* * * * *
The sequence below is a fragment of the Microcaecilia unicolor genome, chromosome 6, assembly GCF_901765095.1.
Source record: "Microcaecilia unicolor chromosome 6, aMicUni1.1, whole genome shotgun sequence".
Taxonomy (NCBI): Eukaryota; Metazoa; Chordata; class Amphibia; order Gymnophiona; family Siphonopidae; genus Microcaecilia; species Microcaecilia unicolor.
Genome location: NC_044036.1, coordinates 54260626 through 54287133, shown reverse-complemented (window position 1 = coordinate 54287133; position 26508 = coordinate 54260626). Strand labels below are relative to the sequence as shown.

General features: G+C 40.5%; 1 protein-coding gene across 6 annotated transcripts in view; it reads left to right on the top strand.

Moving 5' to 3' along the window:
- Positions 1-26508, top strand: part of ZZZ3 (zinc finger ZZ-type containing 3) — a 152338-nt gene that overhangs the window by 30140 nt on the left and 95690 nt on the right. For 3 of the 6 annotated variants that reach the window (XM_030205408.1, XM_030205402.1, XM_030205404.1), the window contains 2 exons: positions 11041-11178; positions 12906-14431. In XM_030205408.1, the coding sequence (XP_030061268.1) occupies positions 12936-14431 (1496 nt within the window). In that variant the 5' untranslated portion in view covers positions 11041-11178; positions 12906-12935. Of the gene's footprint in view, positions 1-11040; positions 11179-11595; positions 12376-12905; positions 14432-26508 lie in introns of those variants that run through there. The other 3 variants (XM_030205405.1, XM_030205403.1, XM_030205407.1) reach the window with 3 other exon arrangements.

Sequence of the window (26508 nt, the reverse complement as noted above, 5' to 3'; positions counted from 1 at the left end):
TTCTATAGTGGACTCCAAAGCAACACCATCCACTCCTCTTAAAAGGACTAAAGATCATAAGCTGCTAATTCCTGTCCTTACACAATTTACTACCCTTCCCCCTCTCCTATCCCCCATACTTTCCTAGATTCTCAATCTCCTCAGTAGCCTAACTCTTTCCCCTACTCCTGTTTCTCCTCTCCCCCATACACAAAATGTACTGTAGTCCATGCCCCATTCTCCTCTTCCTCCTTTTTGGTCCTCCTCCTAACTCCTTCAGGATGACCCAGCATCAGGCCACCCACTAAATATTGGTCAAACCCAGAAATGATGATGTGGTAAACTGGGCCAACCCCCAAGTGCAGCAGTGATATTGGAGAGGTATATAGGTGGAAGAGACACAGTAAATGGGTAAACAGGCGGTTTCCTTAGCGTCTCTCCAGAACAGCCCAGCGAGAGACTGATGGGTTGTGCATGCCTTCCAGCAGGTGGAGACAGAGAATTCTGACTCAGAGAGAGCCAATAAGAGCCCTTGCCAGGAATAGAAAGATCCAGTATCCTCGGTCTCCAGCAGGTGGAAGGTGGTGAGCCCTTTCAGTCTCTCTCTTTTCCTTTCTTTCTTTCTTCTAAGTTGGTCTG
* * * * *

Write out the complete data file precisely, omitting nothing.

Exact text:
The sequence below is a fragment of the Microcaecilia unicolor genome, chromosome 6, assembly GCF_901765095.1.
Source record: "Microcaecilia unicolor chromosome 6, aMicUni1.1, whole genome shotgun sequence".
Taxonomy (NCBI): Eukaryota; Metazoa; Chordata; class Amphibia; order Gymnophiona; family Siphonopidae; genus Microcaecilia; species Microcaecilia unicolor.
Genome location: NC_044036.1, coordinates 54260626 through 54287133, shown reverse-complemented (window position 1 = coordinate 54287133; position 26508 = coordinate 54260626). Strand labels below are relative to the sequence as shown.

General features: G+C 40.5%; 1 protein-coding gene across 6 annotated transcripts in view; it reads left to right on the top strand.

Moving 5' to 3' along the window:
- Positions 1-26508, top strand: part of ZZZ3 (zinc finger ZZ-type containing 3) — a 152338-nt gene that overhangs the window by 30140 nt on the left and 95690 nt on the right. For 3 of the 6 annotated variants that reach the window (XM_030205408.1, XM_030205402.1, XM_030205404.1), the window contains 2 exons: positions 11041-11178; positions 12906-14431. In XM_030205408.1, the coding sequence (XP_030061268.1) occupies positions 12936-14431 (1496 nt within the window). In that variant the 5' untranslated portion in view covers positions 11041-11178; positions 12906-12935. Of the gene's footprint in view, positions 1-11040; positions 11179-11595; positions 12376-12905; positions 14432-26508 lie in introns of those variants that run through there. The other 3 variants (XM_030205405.1, XM_030205403.1, XM_030205407.1) reach the window with 3 other exon arrangements.

Sequence of the window (26508 nt, the reverse complement as noted above, 5' to 3'; positions counted from 1 at the left end):
TTCTATAGTGGACTCCAAAGCAACACCATCCACTCCTCTTAAAAGGACTAAAGATCATAAGCTGCTAATTCCTGTCCTTACACAATTTACTACCCTTCCCCCTCTCCTATCCCCCATACTTTCCTAGATTCTCAATCTCCTCAGTAGCCTAACTCTTTCCCCTACTCCTGTTTCTCCTCTCCCCCATACACAAAATGTACTGTAGTCCATGCCCCATTCTCCTCTTCCTCCTTTTTGGTCCTCCTCCTAACTCCTTCAGGATGACCCAGCATCAGGCCACCCACTAAATATTGGTCAAACCCAGAAATGATGATGTGGTAAACTGGGCCAACCCCCAAGTGCAGCAGTGATATTGGAGAGGTATATAGGTGGAAGAGACACAGTAAATGGGTAAACAGGCGGTTTCCTTAGCGTCTCTCCAGAACAGCCCAGCGAGAGACTGATGGGTTGTGCATGCCTTCCAGCAGGTGGAGACAGAGAATTCTGACTCAGAGAGAGCCAATAAGAGCCCTTGCCAGGAATAGAAAGATCCAGTATCCTCGGTCTCCAGCAGGTGGAAGGTGGTGAGCCCTTTCAGTCTCTCTCTTTTCCTTTCTTTCTTTCTTCTAAGTTGGTCTG